Join us from October 8-10 in New York City to learn the latest tips, trends, and news about GraphQL federation and API platform engineering.Join us for GraphQL Summit 2024 in NYC
Start for Free

Testing with Apollo Federation

Unit, integration, end-to-end, composition, and component and operation testing



If you're an enterprise customer looking for more material on this topic, try the Enterprise best practices: Testing course on .

Not an enterprise customer? Learn about GraphOS for Enterprise.

Testing in may seem like it can involve more steps, but that is because your GraphQL architecture can involve many areas of your tech stack, from your frontend with to a backend with , or your infrastructure with your to the individual in your . In practice, all these areas should be properly tested the same way if we were using any other API technology, but often the testing across boundaries like teams or applications can involve some new steps. By the end of this guide you should have:

Unit testing

We recommend creating unit tests for each of your . Resolvers are the code that gets called for each type or in your schema, which creates a natural boundary to test in isolation. When doing so, we recommend mocking as much data as possible using a package like @faker-js/faker. This package generates realistic fake data for mocking inputs and outputs.

Using @faker-js/faker to mock a return value in jest looks something like the following:

import { faker } from "@faker-js/faker";
const testUser = {
userId: faker.datatype.uuid(),
username: faker.internet.userName(),
avatar: faker.image.avatar(),
password: faker.internet.password(),
const mockedFunction = jest.fn().mockReturnValue(testUser);

Reference resolvers in unit tests

The __resolveReference function (also known as a reference resolver) enables different subgraphs to resolve the of a federated . They are also just functions, making them a good boundary to unit test with mocks. Reference resolvers are vital to the successful execution of federated , so they are important to validate.

Integration testing

Integration tests for subgraphs should start up a single subgraph and send operations to the schema in a mocked or test environment. To test just the subgraph in isolation, validate all the fields giving special focus to the top-level fields in your queries and , and use all permutations of your inputs to check your schema matches your resolvers.

Entity resolvers in integration tests

Depending on your schema and operations, the resulting query plan may fetch data from a subgraph using the entity resolvers. The integration tests in this situation involves mimicking the gateway/. You can execute a query against _entities to do integration tests and your test cases should cover all the entity types that can be resolved by the individual subgraph (all the types marked with @key).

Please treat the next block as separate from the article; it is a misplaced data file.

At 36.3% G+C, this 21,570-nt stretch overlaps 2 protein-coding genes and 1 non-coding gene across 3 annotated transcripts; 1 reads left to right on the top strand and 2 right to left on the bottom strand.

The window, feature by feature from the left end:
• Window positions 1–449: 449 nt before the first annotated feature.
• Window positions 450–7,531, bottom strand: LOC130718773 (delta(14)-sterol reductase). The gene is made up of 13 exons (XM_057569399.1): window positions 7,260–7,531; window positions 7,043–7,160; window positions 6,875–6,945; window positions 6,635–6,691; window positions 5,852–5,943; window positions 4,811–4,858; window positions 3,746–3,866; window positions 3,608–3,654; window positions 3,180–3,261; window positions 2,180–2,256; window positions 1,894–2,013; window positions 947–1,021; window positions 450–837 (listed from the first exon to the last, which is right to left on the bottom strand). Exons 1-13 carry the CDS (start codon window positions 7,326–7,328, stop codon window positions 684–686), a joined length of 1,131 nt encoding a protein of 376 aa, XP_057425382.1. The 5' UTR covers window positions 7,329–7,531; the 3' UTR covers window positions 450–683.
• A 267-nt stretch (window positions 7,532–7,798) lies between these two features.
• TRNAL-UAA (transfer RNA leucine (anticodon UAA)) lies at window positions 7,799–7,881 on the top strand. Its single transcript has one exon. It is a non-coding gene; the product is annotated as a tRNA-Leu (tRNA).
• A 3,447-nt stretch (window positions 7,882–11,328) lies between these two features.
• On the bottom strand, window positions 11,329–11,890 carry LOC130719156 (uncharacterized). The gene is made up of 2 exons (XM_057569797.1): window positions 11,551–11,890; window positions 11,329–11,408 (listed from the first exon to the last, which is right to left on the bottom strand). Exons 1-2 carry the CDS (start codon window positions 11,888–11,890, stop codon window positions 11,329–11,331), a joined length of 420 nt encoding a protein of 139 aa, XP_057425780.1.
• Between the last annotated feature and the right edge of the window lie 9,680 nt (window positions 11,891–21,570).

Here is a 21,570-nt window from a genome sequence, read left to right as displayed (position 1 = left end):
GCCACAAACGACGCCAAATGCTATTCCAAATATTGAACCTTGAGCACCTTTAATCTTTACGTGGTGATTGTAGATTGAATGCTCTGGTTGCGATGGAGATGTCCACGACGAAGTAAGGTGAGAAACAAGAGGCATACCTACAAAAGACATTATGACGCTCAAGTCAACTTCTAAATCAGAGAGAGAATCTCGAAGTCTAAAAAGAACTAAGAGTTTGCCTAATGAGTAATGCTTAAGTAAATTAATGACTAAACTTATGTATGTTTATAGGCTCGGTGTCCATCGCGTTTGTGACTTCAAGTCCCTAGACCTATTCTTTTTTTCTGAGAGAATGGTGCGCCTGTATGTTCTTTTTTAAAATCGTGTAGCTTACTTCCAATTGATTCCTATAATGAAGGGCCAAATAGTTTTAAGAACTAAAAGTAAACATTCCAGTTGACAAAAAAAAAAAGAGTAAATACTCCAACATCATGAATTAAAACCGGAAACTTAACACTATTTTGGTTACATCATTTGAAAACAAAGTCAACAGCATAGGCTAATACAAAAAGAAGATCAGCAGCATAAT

This looks like the following:

query GetEntities($representations: [_Any!]!) {
_entities(representations: $representations) {
... on User {

with the following input

"representations": [
"__typename": "User",
"id": "5"

To see more examples on how to test these operations, see Query._entities.

End-to-end testing

Follow these best practices when creating end-to-end tests for your supergraph:

  • Run all your subgraphs and router in a test environment with either mocked or test data
  • Use example operations that are actually executed against your supergraph.
    • You can view the details of recent operations in .
    • Avoid boilerplate or randomly generated operations, because these don't reflect actual traffic.
    • If you are not in production yet, we suggest making these tests as close to what you think they will be as possible.
    • Make sure to include that span multiple subgraphs to validate entity s
  • Use to ensure high operation cardinality.
    • If your test operations don't use any GraphQL variables (or if you use the same variable values across executions), your supergraph is likely to return cached data. This circumvents large portions of execution logic, limiting test effectiveness.
    • By using a variety of operations and values, you help make sure that your tests result in minimal cache hits.

Composition testing

testing is specific to a federated architecture. It involves testing that your successfully compose into a supergraph schema that can resolve the operations sent by clients. You perform these tests with the Rover CLI, via the rover subgraph check command. We recommend performing this check in your CI pipeline as part of code-reviews and in your CD pipeline to confirm the changes you are about to deploy are still valid since the last time you ran the check.

Component and operation testing

Fortunately, clients are not actually aware of when they are using a Federated GraphQL API versus a non-Federated one so the testing best practices remain the same. Our schema can provide a convenient layer to mock our data fetching, or for individual components you can mock the specific client providers that inject or fetch your GraphQL data:

Rate articleRateEdit on GitHubEditForumsDiscord

© 2024 Apollo Graph Inc.

Privacy Policy